In the beginning of the semester, my new editor gave me the green light to stop throwing half-hearted musical references into my columns as an excuse to write about my social life. This week, however, the soul train comes to a screeching halt. Oh, how I wish I could regale my readers with stories of a more decadent spring break, one that took place in the dark, smoky bars of Philadelphia, where an underground rock lineup is followed by hedonistic after-hours in the basement of someone’s brownstone. Unfortunately, having no high-school friends with corresponding vacations, the majority of my break was counted down in a house back in suburban South Jersey, where my parents and I gathered in the living room for late-night snacks and the American Idol results show.
Most of the time, however, I was able to convince my folks to break open a bottle of our new favorite tempranillo or cabernet for dinner; pleasantly buzzed by nine-thirty, I would slink off to my bedroom, curl up with one of the reading assignments I never quite finished and drift off soon after. My parents have craftily insinuated that I show the beginnings of a drinking problem, leading me to raise my eyebrow as I fondly recall the girl I saw vomiting under a streetlamp, that guy being carried up Dryden by two of his friends the night before last.
My friends, have you ever traversed the streets of Collegetown on a weekend morning, before the public maintenance fairies wave their magic wands? Once, crawling through the immeasurable labyrinth of Keystone Lite on my way to work, I passed someone sleeping on the sidewalk. It was six in the morning; the sun had just risen, and my new friend was missing his pants. If I have a drinking problem, then this person clearly had a drinking solution.
Accordingly, the response to my parents’ accusations has always been that I’m in college, that heavy drinking constitutes a normal weekend night, that most college students keep bulk Ibuprofen on their nightstand, that everyone over twenty-one belongs to the Sybarite Club at Northside Wine & Spirits. When I sit in my cubicle next year thinking back on my Cornell experiences, one of the most prominent images will be of Collegetown on a spring or fall night, when the sidewalks are literally overflowing with friends, strangers, hot pizza and high heels, when cars are brought to a standstill for up to ten minutes as the crosswalk turns into couples counseling for two screaming students.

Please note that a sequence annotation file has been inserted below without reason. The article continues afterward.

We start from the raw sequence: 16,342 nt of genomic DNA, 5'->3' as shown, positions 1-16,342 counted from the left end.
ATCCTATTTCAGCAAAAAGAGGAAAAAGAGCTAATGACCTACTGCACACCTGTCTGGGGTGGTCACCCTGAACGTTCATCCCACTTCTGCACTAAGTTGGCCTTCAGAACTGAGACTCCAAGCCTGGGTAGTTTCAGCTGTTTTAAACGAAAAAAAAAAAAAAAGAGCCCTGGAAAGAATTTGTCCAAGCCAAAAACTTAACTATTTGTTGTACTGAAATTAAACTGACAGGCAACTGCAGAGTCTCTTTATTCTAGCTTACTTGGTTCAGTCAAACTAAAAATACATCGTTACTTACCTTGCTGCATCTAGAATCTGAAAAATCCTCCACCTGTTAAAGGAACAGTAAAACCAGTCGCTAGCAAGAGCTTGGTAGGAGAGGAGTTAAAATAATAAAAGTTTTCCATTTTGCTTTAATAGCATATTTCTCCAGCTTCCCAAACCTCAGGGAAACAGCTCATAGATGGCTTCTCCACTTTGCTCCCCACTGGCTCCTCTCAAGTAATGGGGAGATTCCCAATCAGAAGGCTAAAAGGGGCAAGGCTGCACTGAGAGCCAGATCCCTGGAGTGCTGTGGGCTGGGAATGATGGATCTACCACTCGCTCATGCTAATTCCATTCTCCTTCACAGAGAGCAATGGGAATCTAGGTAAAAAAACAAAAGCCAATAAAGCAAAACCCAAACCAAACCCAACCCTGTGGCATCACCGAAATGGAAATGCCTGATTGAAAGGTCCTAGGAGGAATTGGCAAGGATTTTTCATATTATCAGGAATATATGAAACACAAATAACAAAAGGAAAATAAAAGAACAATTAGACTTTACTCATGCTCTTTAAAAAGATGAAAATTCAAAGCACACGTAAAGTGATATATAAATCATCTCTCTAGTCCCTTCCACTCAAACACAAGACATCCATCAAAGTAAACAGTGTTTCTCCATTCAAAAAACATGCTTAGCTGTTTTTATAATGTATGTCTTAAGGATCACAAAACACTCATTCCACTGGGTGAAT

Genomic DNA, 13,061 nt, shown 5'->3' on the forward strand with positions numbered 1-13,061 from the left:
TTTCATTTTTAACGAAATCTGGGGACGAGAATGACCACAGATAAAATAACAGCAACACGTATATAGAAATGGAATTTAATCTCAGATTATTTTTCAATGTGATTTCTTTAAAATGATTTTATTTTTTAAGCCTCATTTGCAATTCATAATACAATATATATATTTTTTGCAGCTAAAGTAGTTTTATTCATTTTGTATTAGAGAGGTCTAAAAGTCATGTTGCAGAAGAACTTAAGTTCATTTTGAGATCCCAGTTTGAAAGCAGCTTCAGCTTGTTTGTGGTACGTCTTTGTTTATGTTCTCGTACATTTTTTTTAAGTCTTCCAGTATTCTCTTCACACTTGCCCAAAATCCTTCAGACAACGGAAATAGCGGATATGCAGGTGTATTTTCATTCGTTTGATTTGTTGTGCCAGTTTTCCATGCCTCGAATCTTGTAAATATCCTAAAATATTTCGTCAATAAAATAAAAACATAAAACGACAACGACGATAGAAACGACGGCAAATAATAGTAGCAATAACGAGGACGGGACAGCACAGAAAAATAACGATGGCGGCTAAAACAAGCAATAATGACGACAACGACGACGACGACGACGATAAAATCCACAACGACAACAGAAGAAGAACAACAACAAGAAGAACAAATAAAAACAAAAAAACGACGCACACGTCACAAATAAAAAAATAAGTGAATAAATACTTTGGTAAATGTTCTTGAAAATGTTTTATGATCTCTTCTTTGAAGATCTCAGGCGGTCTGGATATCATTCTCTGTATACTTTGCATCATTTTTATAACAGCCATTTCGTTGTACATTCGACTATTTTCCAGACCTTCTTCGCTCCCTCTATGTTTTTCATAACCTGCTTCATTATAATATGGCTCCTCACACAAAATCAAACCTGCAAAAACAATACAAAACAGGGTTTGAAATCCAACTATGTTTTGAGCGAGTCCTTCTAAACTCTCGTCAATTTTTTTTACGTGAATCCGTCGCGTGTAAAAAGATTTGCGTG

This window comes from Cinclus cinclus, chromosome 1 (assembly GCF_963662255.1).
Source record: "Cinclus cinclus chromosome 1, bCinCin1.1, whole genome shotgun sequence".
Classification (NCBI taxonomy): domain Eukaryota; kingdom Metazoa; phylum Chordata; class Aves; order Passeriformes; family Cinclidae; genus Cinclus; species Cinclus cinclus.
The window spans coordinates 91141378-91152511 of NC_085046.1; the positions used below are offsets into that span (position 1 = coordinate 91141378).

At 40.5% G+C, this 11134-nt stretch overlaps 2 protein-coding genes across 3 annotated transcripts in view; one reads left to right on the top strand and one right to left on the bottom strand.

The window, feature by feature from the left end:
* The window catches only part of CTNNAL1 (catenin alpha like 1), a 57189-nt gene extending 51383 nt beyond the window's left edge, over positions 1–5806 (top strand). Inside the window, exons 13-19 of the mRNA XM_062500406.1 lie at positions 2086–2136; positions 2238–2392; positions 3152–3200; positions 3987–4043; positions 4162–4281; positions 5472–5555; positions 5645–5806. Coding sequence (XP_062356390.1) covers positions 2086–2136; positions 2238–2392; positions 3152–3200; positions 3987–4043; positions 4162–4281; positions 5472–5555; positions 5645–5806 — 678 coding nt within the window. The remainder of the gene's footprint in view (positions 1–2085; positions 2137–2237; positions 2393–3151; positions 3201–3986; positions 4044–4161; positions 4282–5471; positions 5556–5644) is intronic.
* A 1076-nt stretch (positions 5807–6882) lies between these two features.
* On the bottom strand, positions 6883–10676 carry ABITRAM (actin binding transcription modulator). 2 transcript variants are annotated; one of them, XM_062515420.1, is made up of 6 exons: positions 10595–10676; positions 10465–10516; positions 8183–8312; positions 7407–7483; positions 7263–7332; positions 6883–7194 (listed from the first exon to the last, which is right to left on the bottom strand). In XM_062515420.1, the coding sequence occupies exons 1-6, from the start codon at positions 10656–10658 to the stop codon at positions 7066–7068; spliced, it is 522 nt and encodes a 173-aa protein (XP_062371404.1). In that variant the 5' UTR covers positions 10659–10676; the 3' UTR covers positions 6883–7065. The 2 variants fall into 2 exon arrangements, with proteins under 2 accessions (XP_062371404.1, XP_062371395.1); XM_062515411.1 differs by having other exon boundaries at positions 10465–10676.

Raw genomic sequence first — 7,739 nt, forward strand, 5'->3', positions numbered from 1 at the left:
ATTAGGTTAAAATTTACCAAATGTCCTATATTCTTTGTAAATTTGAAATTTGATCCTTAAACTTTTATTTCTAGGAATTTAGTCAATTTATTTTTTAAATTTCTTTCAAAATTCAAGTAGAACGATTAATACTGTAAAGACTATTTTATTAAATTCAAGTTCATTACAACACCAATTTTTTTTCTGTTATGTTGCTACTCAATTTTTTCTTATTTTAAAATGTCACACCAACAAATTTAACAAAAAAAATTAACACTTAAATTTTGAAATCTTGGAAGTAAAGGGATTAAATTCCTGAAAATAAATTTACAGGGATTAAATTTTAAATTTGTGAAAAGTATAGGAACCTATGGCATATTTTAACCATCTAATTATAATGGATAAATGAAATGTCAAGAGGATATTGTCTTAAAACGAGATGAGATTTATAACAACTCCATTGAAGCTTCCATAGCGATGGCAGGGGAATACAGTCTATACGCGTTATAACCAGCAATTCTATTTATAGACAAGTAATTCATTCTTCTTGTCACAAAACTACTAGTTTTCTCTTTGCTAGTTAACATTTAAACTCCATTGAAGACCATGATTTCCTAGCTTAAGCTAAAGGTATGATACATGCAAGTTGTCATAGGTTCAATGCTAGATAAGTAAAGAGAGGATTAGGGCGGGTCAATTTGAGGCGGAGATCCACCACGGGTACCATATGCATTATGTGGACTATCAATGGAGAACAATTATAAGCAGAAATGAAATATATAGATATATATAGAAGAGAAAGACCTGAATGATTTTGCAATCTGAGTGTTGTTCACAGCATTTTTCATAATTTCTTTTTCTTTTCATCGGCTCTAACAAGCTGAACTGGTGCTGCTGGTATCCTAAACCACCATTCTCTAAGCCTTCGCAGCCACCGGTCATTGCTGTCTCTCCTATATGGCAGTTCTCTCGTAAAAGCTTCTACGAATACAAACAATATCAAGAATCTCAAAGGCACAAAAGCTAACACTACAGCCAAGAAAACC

These nights are beautiful in a strange, animalistic way, for such anarchy makes you realize that our neighborhood is like a set for one of those old Hollywood Westerns. Houses with fences and real live shrubbery merely disguise the hundreds of twenty-somethings who attempt to balance basic survival with the work-hard/play-hard attitude.
Last year, just before I fell asleep at night, I could always hear squirrels running in the walls of my boyfriend’s apartment; over the summer, it took maintenance almost two weeks to remove something that had died in a walled-up section of my building; the snow recently melted enough to reveal three bottles of beer and a red ball that had been on my lawn for, well, who knows how long. And although I recently rediscovered the joy of dryer sheets during my trip home, I readily admit that I’d much rather spend my free time out with friends than doing laundry or sweeping cigarette butts off my back porch.
Something has to give, because the Collegetown lifestyle just isn’t going to cut it when I’m living in big, bad New York. I recently learned that, although there isn’t a formal definition of “binge drinking,” the act is commonly considered as four or more drinks for a woman, five or more drinks for a man. Is there a more relative construction for the college student demographic, or should the Sunday-hangover be a serious concern? Should we begin to think about weaning ourselves off of this attitude in preparation for our first steps into the real world, or is there a natural shift that occurs once we discover that it’s no longer acceptable to be sleeping on our lawns? Ah, such prudence is so mature, so adult and so perfect for the eager soon-to-be young professional.
However, this is my last semester in Ithaca, and with Slope Day a little over a month away, I find it harder and harder to fight the creeping nostalgia that looks so endearingly on these wild lives we lead. As warmer weather teases Ithaca into spring, I secretly can’t wait to lie on the grass in a skirt and flip-flops, watching the transformation that occurs at ten o’clock on a Thursday night.